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Rates on savings accounts are mixed compared to one week ago. You can now earn 5.84% or higher on your savings.

Searching for an account where you can put some money aside? Here’s a look at some of the best savings rates you can find today.

Related: Compare the Best High-Yield Online Savings Accounts

Source: Curinos. Data accurate as of June 25, 2024.

Traditional Savings Account Rates Today

Traditional savings accounts, called “statement savings accounts” within the banking industry, are infamous for paying puny interest rates. That has changed, thanks to the Fed’s campaign of interest rate hikes to combat inflation last year. But even though the Fed hasn’t raised its rate since July 2023, consumer deposit yields remain high.

Today’s highest rate on a standard savings account with a $2,500 minimum deposit requirement is 5.84%, according to data from Curinos. If you score a basic savings account with a rate in that ballpark, you’ve found a good deal. One week ago, the best yield also was 5.84%.

Today’s average APY for a traditional savings account is 0.23%, Curinos says. That’s the same as a week ago. APY, or annual percentage yield, shows the actual return your account will earn in a year. It includes compound interest, which is interest that builds on the interest already in your account.

High-Yield Savings Account Rates Today

High-yield savings accounts often pay considerably higher interest than conventional savings accounts. But the catch is you may have to jump through some hoops for the bank or credit union. Often, that means making a large deposit to open the account.

On high-yield accounts requiring a minimum deposit of $10,000, today’s best interest rate is 5.35%. That’s unchanged from one week ago.

On high-yield savings accounts with a minimum opening deposit of $25,000, the highest rate offered today is 4.97%. You’ll be in good shape if you can nail down an account offering a rate close to 4.97%. Last week at this time, the best rate was a similar 4.97%.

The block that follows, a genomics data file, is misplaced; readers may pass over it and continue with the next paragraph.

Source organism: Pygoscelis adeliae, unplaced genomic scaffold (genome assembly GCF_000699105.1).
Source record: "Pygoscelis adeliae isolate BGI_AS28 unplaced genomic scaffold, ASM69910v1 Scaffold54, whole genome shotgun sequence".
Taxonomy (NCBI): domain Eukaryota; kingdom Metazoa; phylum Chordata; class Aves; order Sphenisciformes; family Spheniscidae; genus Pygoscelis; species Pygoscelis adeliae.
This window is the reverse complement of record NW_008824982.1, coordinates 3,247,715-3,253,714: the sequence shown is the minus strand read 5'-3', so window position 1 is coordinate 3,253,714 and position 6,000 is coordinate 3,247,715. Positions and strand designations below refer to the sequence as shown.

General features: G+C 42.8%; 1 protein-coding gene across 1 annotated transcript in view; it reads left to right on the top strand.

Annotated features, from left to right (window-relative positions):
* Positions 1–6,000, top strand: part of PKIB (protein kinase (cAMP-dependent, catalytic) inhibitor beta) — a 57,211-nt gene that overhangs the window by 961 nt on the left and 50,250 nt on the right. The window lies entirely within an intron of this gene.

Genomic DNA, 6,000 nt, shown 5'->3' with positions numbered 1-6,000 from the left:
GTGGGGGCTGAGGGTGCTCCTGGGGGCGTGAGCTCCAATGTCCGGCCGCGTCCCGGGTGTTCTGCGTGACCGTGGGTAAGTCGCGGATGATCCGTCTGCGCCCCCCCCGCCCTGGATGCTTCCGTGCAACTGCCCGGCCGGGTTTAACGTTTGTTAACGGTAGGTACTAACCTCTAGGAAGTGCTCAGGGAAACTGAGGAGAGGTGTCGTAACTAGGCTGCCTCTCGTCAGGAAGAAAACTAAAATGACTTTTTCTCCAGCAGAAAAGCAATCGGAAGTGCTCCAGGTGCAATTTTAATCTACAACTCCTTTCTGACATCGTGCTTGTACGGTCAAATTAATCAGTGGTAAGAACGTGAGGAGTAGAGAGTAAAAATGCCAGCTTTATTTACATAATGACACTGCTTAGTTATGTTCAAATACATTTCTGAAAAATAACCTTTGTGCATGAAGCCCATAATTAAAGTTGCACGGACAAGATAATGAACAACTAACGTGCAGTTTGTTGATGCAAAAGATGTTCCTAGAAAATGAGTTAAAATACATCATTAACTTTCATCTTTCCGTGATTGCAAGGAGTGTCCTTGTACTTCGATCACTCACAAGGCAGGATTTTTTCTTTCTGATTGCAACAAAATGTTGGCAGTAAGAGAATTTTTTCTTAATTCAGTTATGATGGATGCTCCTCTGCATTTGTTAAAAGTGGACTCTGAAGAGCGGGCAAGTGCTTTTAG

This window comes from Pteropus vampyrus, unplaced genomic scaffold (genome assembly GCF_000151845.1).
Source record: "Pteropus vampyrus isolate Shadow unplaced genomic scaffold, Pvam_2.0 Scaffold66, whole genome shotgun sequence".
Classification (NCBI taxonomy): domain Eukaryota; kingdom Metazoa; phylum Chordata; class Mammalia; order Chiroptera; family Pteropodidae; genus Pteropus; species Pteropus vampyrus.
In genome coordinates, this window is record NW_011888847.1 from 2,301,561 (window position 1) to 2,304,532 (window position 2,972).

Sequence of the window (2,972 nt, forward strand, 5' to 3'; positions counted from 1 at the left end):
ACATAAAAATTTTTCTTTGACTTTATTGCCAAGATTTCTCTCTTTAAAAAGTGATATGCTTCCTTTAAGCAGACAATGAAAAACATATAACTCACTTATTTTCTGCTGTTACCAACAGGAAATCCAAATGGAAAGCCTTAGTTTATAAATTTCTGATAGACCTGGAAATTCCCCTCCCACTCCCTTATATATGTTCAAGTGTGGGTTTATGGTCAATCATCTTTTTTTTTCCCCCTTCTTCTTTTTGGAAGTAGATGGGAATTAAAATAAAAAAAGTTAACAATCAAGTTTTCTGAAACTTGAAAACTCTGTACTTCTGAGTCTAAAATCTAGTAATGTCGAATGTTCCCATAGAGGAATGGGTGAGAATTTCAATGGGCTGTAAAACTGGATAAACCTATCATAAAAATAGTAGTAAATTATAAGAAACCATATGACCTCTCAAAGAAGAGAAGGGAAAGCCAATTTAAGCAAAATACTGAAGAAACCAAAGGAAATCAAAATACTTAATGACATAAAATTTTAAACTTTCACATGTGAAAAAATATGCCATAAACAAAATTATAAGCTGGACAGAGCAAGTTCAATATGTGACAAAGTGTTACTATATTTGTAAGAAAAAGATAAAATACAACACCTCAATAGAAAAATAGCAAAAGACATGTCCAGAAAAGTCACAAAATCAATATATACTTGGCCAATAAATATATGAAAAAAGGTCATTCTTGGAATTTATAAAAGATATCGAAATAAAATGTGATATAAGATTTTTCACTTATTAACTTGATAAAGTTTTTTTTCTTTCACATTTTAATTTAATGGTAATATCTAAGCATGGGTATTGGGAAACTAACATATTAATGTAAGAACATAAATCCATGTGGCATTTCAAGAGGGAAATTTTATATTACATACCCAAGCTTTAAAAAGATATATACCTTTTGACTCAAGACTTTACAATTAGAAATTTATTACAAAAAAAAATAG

The current average is 0.25% APY for a high-yield account with a $25,000 minimum deposit. That’s the same as last week’s APY.

How To Shop for a Savings Account

To find the best savings account for your needs, you first must answer the question: What exactly are you looking for? And you must realize that different types of accounts have trade-offs.

If you want to open an account at a traditional bank with branches, that will likely rule out the best interest rates, which are typically available at online-only banks. Many traditional savings accounts at brick-and-mortar banks earn just 0.01% or 0.02% APY, while some online-only savings accounts earn more than 4.00% APY.

Don’t settle on any option until you’re certain you have a good grasp on the fees you’ll be charged. Savings accounts can ding you with monthly service fees, excess withdrawal fees and returned item fees (if you deposit checks that bounce), among others. Those charges add up and can gnaw away at your savings.

As you shop around, check reviews and ratings of financial institutions and make sure you choose one that will protect your money with federal insurance—from the FDIC or, in the case of credit unions, the NCUA.

How Often Do Savings Account Interest Rates Change?

Interest rates on savings accounts typically fluctuate in response to changes in other rates throughout the economy. Savings rates are primarily influenced by the Federal Reserve’s rate moves, and the central bank raised its benchmark federal funds rate several times between 2022 and 2023 in an attempt to control inflation. With inflation still high but cooling slowly, the federal funds rate has held steady since July 2023.

So far this year, earning rates on deposit accounts have been mostly stable. Savings yields, which remain favorable for consumers, are expected to start falling in 2024 when the Federal Reserve issues rate cuts, but this likely won’t happen until later in the year.


Curinos determines the average rates for savings accounts by focusing on those intended for personal use. Certain types of savings accounts—such as relationship-based accounts and accounts designed for youths, seniors and students—are not considered in the calculation.

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Last Update: June 26, 2024